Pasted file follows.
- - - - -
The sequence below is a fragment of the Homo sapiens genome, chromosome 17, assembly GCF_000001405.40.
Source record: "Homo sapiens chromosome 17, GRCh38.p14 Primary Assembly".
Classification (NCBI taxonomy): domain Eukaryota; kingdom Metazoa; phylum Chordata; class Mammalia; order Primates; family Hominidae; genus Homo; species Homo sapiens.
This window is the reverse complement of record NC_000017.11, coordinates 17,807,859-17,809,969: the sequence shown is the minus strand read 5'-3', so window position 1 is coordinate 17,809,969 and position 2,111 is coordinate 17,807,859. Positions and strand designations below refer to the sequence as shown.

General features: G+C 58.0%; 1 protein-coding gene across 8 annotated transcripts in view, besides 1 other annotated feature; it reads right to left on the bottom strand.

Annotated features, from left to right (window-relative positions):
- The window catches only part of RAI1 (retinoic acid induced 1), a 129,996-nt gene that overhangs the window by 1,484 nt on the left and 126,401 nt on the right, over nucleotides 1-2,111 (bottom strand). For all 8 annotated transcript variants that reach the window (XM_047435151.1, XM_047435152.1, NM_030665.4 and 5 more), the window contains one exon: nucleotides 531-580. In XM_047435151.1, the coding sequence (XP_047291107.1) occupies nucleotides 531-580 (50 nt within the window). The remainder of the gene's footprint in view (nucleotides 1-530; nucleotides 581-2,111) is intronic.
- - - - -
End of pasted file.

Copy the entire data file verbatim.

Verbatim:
The sequence below is a fragment of the Homo sapiens genome, chromosome 17, assembly GCF_000001405.40.
Source record: "Homo sapiens chromosome 17, GRCh38.p14 Primary Assembly".
Classification (NCBI taxonomy): domain Eukaryota; kingdom Metazoa; phylum Chordata; class Mammalia; order Primates; family Hominidae; genus Homo; species Homo sapiens.
This window is the reverse complement of record NC_000017.11, coordinates 17,807,859-17,809,969: the sequence shown is the minus strand read 5'-3', so window position 1 is coordinate 17,809,969 and position 2,111 is coordinate 17,807,859. Positions and strand designations below refer to the sequence as shown.

General features: G+C 58.0%; 1 protein-coding gene across 8 annotated transcripts in view, besides 1 other annotated feature; it reads right to left on the bottom strand.

Annotated features, from left to right (window-relative positions):
- The window catches only part of RAI1 (retinoic acid induced 1), a 129,996-nt gene that overhangs the window by 1,484 nt on the left and 126,401 nt on the right, over nucleotides 1-2,111 (bottom strand). For all 8 annotated transcript variants that reach the window (XM_047435151.1, XM_047435152.1, NM_030665.4 and 5 more), the window contains one exon: nucleotides 531-580. In XM_047435151.1, the coding sequence (XP_047291107.1) occupies nucleotides 531-580 (50 nt within the window). The remainder of the gene's footprint in view (nucleotides 1-530; nucleotides 581-2,111) is intronic.